Other categories are more difficult to discuss. What about emotional intimacy? The idea of closeness - a shared bond where you know someone's opinions, thoughts, and even their values or morals - can be equally intimate and critical to development of a healthy relationship. The equivalent to a random hook-up with a stranger might be going on a first date and telling that person your most intimate details, such as your worst fears, abuse you experienced in childhood, deeply held political or social beliefs that are controversial - and while some people do this during first meeting someone, the experience of someone dumping so much information at the beginning is often off-putting. Closeness takes time to develop, and takes time to foster in a healthy way.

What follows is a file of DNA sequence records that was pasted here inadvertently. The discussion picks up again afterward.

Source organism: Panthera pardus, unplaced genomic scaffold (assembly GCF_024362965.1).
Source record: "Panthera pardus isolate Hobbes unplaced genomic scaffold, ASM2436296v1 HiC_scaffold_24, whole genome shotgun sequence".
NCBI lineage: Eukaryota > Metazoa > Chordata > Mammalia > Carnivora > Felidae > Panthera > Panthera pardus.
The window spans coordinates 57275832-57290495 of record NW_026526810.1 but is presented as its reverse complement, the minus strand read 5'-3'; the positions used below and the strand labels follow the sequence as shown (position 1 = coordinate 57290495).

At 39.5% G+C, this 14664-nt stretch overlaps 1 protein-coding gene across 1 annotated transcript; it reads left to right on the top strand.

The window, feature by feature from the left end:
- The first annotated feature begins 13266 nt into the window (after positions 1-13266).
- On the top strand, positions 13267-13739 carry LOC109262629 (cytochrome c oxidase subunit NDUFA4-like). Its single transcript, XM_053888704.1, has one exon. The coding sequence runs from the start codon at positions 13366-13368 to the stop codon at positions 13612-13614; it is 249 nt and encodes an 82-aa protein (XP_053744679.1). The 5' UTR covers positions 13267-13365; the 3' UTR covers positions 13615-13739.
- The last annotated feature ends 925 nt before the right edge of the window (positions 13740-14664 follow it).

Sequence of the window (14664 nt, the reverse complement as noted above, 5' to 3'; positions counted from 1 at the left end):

Psychological intimacy can be considered along with commitment. An alignment of goals, values, and meaning in life. Again, it takes time to grow this aspect of intimacy, and a hook-up equivalent might be meeting someone and telling them that you should get married, pool your finances to buy a house you have chosen for the both of you, have children immediately, or any number of other intimate choices made when relationships become closer.
Emotional and psychological intimacy seem ludicrous to develop so quickly on a first date, yet for some reason we do not have deeper and more critical thinking about quick physical intimacy development. It is a risk - often a dangerous and hurtful risk. Certainly, if someone does not use safe sex, then there is risk of STD or STI or pregnancy. Along with that risk, however, is the truth that you might end up with someone you are not compatible with, or might make choices that coincide with pressuring or controlling someone into having sexual behavior they are not 100% comfortable with. The person you have random sex with might equate that with something much more emotionally or psychologically intimate - and if you are not on the same page your behavior can easily cause harm.